I reached back into the research and rewrote our initial direction into a concise problem statement that provided a holistic understanding of the user’s experience and needs and adjusted to the existing programmatic limitations. “The unstructured, social, and experience-driven traveler needs motivation to save & plan so that they can capitalize on travel opportunities as they arise and not miss out on fun, shared experiences.” In this way, I took the limitation Erica gave us as an opportunity to refine our understanding of the problem and accommodate existing business limitations at the same time.
With our refined direction, we turned to ideation. As a team, we took to sketching and a few other ideation techniques to develop divergent ideas.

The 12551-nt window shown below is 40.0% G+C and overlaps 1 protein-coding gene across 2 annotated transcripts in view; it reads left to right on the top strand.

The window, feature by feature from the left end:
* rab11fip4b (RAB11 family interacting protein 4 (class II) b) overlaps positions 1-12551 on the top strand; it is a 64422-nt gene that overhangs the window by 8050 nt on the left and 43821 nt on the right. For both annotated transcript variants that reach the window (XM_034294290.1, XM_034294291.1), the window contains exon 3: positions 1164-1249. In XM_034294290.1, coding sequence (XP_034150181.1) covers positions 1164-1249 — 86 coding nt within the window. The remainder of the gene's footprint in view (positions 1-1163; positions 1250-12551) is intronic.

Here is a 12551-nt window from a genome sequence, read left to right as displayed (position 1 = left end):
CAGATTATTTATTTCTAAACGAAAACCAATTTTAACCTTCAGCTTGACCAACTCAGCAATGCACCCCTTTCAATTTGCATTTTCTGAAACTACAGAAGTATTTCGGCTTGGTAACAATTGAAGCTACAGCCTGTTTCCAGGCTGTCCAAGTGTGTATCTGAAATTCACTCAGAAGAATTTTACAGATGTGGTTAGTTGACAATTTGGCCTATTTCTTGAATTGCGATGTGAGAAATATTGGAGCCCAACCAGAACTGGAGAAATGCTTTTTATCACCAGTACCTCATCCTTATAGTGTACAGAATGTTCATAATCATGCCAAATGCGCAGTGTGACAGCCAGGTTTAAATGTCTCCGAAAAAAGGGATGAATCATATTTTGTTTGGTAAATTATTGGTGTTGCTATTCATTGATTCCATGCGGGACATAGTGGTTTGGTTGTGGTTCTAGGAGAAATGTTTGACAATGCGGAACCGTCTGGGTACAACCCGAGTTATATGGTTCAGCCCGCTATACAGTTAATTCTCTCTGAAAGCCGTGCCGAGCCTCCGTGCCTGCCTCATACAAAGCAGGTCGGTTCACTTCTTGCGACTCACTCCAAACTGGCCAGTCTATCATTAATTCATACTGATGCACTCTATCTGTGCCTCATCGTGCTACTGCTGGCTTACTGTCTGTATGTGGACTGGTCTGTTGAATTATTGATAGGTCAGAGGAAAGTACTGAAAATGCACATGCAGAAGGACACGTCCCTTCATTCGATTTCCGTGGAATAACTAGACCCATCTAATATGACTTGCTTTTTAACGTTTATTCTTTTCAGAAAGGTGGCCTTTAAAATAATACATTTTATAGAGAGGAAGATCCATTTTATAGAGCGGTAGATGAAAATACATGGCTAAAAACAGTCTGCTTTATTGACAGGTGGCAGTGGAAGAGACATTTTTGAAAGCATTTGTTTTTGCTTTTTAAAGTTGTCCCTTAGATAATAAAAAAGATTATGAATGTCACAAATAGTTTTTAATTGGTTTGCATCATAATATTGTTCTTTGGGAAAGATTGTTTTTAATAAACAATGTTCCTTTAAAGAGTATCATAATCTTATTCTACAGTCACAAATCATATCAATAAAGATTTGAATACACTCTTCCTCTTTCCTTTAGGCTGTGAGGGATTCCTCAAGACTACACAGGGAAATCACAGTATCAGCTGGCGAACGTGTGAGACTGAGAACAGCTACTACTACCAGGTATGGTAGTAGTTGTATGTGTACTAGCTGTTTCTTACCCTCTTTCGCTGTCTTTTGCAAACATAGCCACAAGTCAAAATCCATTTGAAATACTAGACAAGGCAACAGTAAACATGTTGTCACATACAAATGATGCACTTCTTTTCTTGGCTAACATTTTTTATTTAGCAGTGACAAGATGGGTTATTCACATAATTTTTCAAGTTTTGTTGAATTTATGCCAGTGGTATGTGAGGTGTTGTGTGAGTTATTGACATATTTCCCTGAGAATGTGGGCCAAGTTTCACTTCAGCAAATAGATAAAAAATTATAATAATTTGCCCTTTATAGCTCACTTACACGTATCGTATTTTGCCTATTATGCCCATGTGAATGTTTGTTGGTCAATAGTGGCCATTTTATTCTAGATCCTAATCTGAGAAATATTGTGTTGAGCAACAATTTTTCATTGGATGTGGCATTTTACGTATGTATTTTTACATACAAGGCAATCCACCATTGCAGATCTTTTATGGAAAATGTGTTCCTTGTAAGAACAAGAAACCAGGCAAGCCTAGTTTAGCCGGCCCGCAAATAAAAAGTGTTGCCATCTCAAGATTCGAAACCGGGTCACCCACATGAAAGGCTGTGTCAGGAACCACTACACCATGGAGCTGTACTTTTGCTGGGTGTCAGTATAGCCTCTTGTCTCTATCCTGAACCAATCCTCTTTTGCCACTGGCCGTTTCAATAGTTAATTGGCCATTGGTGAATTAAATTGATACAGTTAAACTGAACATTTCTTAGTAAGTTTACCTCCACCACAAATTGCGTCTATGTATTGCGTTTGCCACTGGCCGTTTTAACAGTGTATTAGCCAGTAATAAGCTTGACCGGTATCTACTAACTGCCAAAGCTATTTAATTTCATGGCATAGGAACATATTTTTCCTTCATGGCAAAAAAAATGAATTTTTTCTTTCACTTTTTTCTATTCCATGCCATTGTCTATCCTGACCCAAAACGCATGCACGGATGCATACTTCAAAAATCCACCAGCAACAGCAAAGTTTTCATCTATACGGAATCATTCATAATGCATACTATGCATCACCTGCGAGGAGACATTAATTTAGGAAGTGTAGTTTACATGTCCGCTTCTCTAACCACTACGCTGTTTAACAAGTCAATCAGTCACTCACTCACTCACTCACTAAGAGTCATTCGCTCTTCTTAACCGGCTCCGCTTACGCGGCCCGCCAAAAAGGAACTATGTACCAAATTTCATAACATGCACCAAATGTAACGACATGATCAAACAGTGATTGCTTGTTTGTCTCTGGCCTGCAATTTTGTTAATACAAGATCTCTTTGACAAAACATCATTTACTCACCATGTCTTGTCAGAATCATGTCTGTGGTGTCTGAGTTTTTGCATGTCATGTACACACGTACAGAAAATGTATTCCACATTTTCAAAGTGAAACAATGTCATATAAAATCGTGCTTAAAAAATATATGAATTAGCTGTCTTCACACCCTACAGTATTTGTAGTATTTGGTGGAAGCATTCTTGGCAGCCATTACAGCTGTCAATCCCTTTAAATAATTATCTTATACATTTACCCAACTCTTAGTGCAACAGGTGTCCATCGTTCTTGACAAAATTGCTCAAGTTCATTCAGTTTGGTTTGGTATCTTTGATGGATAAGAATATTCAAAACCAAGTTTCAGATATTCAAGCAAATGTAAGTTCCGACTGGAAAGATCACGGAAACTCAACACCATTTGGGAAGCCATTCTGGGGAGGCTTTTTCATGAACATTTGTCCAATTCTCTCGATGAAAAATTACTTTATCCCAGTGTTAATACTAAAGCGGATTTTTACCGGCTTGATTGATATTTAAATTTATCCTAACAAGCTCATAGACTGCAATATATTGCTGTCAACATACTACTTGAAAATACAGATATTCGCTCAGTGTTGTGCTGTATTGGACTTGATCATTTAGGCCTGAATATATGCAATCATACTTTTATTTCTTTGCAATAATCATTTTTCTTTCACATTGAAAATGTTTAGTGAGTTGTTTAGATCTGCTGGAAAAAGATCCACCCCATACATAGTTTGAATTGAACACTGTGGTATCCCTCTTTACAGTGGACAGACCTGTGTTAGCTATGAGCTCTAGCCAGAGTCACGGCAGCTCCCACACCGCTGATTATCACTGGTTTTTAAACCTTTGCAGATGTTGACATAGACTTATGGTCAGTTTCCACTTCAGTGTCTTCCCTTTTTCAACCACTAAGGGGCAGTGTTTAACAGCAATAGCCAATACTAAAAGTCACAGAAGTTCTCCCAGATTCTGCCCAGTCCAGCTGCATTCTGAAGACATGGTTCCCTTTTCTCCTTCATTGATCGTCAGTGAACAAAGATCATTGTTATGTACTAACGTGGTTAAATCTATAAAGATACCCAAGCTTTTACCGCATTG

We focused on divergent solutions for numerous user touchpoints. We gained a lot of insight by concept testing along the customer journey, but we found the process of generating a converged solution to be much more complex due to our focus on so many user-product touchpoints.
We decided on 5 strong concepts and a total of 6 designs to prepare for testing. We tested 6 users over the course of the week.
I designed concept 1: Contextualization
What we tested
A concept that contextualized the value of savings in terms of other people’s real vacation experiences.
If suggestions for how the user could spend their vacation savings interested the user and inspired their imagination.
How users reacted to receiving inspiration directly to their inbox.
How users engaged with user-generated content related to vacation planning.
What we learned